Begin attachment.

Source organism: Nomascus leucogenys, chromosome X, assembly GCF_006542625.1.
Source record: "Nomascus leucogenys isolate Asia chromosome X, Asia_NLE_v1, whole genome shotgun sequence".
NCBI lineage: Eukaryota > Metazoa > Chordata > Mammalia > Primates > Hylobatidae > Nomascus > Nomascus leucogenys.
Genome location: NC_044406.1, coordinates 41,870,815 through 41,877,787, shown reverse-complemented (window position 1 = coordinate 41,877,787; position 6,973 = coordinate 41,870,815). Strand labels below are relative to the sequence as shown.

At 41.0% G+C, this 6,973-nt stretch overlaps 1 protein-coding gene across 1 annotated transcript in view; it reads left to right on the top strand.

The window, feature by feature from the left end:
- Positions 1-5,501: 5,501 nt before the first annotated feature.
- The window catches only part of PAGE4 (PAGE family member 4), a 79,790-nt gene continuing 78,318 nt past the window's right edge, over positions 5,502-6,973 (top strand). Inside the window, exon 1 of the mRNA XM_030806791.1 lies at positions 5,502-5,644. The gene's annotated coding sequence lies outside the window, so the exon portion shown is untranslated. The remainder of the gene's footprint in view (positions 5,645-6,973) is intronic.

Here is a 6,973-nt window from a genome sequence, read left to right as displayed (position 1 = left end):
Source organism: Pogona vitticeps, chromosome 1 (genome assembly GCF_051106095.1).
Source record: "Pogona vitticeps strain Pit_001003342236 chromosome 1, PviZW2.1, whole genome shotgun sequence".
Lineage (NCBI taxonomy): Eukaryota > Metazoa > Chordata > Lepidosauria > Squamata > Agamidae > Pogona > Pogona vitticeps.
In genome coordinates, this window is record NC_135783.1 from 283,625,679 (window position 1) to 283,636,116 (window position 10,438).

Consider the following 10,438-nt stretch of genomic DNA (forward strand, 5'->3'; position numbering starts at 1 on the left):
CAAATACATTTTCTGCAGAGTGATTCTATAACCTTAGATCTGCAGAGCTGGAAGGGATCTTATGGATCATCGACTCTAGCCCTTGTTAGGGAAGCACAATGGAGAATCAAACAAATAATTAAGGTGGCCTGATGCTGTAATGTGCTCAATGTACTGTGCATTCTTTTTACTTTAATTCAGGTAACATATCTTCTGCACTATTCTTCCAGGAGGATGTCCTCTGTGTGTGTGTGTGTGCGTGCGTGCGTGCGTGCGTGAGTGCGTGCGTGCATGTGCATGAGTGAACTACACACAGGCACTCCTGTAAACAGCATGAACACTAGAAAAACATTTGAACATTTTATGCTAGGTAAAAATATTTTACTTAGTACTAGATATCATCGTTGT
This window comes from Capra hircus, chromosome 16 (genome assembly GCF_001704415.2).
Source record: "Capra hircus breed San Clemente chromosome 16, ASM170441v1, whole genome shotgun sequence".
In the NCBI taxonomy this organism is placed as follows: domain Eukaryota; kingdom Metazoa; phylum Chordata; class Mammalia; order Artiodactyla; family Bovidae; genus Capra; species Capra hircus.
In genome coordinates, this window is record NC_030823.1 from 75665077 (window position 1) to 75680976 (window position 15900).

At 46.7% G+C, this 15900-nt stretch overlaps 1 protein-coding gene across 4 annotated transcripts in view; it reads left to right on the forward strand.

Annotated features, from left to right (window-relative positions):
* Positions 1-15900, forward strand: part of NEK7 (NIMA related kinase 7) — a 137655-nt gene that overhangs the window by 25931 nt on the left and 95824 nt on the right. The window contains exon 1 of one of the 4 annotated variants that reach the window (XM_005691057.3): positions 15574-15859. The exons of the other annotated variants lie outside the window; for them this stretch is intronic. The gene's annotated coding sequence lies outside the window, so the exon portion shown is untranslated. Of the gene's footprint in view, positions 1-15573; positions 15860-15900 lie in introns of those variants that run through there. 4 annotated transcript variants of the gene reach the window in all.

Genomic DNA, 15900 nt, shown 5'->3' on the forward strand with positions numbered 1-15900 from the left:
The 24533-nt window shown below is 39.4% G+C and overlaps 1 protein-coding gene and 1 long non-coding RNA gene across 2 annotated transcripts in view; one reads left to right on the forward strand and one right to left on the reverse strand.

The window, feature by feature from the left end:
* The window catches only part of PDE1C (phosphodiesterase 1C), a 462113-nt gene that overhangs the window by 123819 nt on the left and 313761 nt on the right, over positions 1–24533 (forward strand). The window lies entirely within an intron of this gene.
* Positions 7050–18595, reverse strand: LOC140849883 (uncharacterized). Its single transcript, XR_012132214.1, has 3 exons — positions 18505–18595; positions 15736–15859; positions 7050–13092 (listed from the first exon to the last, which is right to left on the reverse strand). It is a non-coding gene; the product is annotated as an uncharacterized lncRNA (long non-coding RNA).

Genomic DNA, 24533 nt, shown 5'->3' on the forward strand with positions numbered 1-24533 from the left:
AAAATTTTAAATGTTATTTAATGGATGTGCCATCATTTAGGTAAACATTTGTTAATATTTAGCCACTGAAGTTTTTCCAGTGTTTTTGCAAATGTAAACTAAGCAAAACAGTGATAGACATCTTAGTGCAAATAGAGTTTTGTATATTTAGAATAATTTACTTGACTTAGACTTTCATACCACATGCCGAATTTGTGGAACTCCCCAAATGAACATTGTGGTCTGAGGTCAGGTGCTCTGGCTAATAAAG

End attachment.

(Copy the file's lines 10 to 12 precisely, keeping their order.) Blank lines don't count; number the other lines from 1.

Source organism: Pogona vitticeps, chromosome 1 (genome assembly GCF_051106095.1).
Source record: "Pogona vitticeps strain Pit_001003342236 chromosome 1, PviZW2.1, whole genome shotgun sequence".
Lineage (NCBI taxonomy): Eukaryota > Metazoa > Chordata > Lepidosauria > Squamata > Agamidae > Pogona > Pogona vitticeps.